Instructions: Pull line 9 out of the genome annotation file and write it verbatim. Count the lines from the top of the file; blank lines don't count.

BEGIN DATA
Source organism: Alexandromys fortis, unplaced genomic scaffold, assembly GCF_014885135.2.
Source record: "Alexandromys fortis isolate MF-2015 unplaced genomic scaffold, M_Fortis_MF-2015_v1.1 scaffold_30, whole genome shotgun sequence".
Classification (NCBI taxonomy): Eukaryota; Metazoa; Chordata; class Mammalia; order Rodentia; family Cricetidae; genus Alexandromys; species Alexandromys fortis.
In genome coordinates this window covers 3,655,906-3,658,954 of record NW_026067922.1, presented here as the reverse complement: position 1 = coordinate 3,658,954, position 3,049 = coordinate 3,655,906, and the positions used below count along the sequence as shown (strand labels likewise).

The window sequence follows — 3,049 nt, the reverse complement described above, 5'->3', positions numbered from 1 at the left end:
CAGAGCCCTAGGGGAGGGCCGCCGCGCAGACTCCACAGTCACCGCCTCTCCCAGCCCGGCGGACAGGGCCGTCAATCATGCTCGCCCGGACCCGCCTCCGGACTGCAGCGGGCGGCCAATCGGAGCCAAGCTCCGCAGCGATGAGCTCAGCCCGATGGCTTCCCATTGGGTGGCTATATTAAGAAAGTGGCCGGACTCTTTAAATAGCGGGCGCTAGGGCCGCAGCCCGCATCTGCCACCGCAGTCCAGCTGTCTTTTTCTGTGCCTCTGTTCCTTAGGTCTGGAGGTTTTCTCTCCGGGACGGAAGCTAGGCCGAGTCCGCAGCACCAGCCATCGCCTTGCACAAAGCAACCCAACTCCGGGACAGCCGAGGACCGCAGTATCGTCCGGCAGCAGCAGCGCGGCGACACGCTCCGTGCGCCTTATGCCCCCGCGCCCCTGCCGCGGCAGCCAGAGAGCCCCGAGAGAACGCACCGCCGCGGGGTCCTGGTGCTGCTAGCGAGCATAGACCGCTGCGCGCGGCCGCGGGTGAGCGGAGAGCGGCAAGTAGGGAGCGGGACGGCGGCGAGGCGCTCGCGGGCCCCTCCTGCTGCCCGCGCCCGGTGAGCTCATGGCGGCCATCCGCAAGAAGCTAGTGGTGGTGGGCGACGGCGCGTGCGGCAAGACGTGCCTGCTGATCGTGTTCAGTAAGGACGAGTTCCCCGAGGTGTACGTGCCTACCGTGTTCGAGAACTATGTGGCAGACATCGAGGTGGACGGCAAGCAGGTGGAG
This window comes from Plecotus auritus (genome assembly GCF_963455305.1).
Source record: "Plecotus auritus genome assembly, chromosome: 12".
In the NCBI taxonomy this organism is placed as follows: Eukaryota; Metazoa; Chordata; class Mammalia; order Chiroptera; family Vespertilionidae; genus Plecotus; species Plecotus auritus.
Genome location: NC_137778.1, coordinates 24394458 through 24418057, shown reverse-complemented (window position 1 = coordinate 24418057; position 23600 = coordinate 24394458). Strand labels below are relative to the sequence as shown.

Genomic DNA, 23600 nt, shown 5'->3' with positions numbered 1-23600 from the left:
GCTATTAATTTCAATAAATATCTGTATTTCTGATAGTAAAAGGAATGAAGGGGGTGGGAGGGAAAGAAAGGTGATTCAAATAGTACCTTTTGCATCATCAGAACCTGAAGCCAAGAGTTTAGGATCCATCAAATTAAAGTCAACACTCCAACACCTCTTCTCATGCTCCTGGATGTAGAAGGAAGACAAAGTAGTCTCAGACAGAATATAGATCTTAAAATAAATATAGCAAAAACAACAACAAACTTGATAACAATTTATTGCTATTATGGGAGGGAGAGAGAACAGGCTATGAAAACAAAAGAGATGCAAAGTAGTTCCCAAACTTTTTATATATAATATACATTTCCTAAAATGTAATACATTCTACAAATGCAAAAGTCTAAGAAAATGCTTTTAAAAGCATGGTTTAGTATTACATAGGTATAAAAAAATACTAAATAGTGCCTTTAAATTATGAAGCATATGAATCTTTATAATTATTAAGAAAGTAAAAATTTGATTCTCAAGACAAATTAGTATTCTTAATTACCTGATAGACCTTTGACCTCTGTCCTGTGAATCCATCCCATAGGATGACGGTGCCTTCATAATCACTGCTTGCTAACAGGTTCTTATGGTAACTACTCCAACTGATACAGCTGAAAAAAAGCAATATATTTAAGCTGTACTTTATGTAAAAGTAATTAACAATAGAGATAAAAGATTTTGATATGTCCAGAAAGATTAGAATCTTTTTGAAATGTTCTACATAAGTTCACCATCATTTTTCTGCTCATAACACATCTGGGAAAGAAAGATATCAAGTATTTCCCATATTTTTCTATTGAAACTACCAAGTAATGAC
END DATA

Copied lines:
In the NCBI taxonomy this organism is placed as follows: Eukaryota; Metazoa; Chordata; class Mammalia; order Chiroptera; family Vespertilionidae; genus Plecotus; species Plecotus auritus.